When we receive the diagnosis….we experience a wide array of feelings: disbelief…shock…fear…anxiety…resolve. We have that in common – the evocation of emotions when we first receive the news. Yet, somehow, though we come from that same sense of place, some of us do “that thing” or assume that others think “that thing” – measure our suffering and/or “realness” of having cancer against others.
You know…the “I didn’t have chemo” or “I didn’t have a mastectomy” or “I don’t have the BRCA” or “I ONLY had to do XYZ for treatment.” If you have not thought it, you have probably heard it said out loud. So just in case you didn’t get the memo SUFFERING ISN’T A CONTEST. There’s no trophy for the person who “suffered most,” or was “such a stronger warrior than someone else,” because those types of statements – trying to stratify the “realness” of cancer via a subjective, suffering measure - doesn’t help anyone. If anything, such comparisons only serve to set us further apart from each other when, in fact, the love and support of our fellow thrivers is so incredibly needed and wanted.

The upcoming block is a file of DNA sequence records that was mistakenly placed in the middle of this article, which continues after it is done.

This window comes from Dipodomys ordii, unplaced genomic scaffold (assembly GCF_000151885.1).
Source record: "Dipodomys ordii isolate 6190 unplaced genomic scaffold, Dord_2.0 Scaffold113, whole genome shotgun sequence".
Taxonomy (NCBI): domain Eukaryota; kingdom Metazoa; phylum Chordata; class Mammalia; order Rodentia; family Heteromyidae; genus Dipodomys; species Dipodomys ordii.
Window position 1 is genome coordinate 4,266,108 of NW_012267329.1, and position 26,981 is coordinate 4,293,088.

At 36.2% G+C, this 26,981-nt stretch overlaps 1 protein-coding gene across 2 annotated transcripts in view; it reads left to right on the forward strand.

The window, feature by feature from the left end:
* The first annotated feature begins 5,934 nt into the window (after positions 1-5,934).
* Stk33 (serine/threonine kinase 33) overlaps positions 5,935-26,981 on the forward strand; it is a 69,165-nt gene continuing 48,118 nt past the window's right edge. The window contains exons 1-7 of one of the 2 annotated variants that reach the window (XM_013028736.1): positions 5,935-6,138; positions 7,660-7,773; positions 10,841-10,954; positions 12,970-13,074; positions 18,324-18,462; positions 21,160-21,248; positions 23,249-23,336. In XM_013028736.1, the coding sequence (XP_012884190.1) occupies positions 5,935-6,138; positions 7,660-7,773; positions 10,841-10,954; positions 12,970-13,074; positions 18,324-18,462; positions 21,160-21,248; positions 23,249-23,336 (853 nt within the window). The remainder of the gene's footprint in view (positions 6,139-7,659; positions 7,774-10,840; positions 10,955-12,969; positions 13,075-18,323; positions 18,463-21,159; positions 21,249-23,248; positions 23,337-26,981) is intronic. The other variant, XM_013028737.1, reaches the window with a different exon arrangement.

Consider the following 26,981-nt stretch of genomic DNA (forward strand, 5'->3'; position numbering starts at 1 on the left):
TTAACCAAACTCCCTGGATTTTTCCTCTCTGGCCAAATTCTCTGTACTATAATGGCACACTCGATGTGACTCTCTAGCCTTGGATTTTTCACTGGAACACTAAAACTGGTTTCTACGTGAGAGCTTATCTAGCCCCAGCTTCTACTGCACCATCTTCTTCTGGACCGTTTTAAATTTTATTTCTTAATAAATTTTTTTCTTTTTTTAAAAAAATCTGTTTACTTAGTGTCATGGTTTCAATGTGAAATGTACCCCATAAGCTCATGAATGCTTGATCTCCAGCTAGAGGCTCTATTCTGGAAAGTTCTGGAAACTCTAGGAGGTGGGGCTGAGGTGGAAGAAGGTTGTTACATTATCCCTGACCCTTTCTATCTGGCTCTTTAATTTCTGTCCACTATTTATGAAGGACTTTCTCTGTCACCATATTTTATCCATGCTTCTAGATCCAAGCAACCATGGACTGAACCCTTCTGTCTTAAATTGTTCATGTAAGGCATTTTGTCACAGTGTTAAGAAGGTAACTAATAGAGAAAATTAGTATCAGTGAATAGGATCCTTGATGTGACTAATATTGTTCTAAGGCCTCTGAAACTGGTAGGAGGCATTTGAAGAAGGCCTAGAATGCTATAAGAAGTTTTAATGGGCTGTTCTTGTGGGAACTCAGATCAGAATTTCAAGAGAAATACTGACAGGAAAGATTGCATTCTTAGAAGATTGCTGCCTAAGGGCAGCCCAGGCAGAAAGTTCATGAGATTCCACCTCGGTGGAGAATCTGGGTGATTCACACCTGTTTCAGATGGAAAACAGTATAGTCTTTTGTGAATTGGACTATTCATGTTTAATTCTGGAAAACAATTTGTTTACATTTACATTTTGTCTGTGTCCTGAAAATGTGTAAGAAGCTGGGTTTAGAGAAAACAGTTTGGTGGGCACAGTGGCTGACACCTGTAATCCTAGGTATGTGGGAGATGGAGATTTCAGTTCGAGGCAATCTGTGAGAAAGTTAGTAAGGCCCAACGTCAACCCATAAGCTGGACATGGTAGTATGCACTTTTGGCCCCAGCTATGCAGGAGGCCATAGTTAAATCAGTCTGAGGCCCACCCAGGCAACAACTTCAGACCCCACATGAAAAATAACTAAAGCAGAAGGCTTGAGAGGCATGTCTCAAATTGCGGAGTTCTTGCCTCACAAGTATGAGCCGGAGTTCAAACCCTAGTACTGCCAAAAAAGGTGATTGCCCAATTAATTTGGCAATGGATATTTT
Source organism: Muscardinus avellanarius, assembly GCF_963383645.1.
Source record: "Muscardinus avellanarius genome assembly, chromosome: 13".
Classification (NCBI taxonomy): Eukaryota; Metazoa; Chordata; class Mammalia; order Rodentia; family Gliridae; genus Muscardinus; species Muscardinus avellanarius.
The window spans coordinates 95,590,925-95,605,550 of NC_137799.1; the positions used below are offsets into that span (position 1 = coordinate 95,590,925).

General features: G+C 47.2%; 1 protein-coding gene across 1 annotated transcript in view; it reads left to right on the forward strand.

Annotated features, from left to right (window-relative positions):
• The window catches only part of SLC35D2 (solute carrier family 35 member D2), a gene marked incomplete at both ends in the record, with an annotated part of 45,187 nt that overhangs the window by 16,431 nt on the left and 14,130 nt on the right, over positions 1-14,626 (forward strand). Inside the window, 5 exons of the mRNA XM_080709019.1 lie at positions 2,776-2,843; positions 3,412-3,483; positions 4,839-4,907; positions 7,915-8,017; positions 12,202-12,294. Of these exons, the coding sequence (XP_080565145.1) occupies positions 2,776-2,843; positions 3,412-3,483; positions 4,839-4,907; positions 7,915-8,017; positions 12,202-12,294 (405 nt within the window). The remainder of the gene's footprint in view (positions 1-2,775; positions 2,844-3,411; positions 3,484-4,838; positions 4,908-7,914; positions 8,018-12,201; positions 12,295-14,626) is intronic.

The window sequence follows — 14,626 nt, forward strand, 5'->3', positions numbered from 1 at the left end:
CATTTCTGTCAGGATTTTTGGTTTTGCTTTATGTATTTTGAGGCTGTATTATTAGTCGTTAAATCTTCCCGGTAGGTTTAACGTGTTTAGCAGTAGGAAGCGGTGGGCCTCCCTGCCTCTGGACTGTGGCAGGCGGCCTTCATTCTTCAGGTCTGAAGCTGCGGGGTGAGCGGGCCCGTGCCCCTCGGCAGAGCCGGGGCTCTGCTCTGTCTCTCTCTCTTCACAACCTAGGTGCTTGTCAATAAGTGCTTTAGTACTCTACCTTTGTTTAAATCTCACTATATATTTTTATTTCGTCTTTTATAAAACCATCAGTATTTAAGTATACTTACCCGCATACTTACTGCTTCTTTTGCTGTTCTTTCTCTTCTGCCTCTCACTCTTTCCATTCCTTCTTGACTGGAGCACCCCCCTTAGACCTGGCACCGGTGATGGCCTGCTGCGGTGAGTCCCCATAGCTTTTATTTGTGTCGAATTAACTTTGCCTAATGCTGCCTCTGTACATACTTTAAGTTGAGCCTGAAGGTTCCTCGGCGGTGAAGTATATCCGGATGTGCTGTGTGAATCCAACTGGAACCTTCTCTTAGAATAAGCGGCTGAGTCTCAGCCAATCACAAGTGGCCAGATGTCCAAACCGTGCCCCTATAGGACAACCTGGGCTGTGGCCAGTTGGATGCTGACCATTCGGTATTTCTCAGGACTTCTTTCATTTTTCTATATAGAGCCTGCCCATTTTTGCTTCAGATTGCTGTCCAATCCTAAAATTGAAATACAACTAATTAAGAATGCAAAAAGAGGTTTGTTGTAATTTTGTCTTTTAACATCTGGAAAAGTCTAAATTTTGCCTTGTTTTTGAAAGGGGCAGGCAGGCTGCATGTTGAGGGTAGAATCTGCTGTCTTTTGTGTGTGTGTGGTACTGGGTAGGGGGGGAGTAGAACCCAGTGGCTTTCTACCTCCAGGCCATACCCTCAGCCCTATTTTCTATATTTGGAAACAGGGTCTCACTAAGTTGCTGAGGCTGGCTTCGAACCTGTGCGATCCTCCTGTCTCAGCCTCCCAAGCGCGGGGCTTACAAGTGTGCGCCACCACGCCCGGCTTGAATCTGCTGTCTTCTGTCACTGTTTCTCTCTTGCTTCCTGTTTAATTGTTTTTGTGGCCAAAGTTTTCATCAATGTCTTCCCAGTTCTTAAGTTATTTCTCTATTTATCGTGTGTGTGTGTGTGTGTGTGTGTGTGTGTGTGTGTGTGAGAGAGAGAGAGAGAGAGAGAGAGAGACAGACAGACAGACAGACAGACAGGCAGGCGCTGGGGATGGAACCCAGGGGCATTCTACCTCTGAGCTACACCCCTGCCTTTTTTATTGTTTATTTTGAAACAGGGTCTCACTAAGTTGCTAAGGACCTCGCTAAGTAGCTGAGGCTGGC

This journey that we’re on, individually and also together, is only made more tolerable, more positive, more rich, more beautiful, and sometimes just-barely-making-it, as a result of our acceptance of ourselves and our relationships with each other - others who understand these experiences, feelings, and thoughts. Recognizing our unique experiences and stories; learning from and leaning on each other; showing care, compassion, and grace for each other and, as important, ourselves – you need that…I need that…we all need that.
Most of the time, I’m just figuring things out too. The days where I’m self-admonishing for being a bigger girl balanced by the days when I am feeling extra-super-girl-power-fab; the days when I miss wearing heels due to the residual peripheral neuropathy balanced by a newfound love of wearing Keens and Uggs on the daily; the days when I’m frustrated by the chemo-effects on my memory and recall balanced with the delightful disbelief of remembering all of the song lyrics from 80s boy bands.
Speaking of remembering lyrics…I take back my earlier statement. We could definitely have a suffering contest if we karaoke together! Having cancer did a lot of things, but it definitely didn’t improve my vocal ability.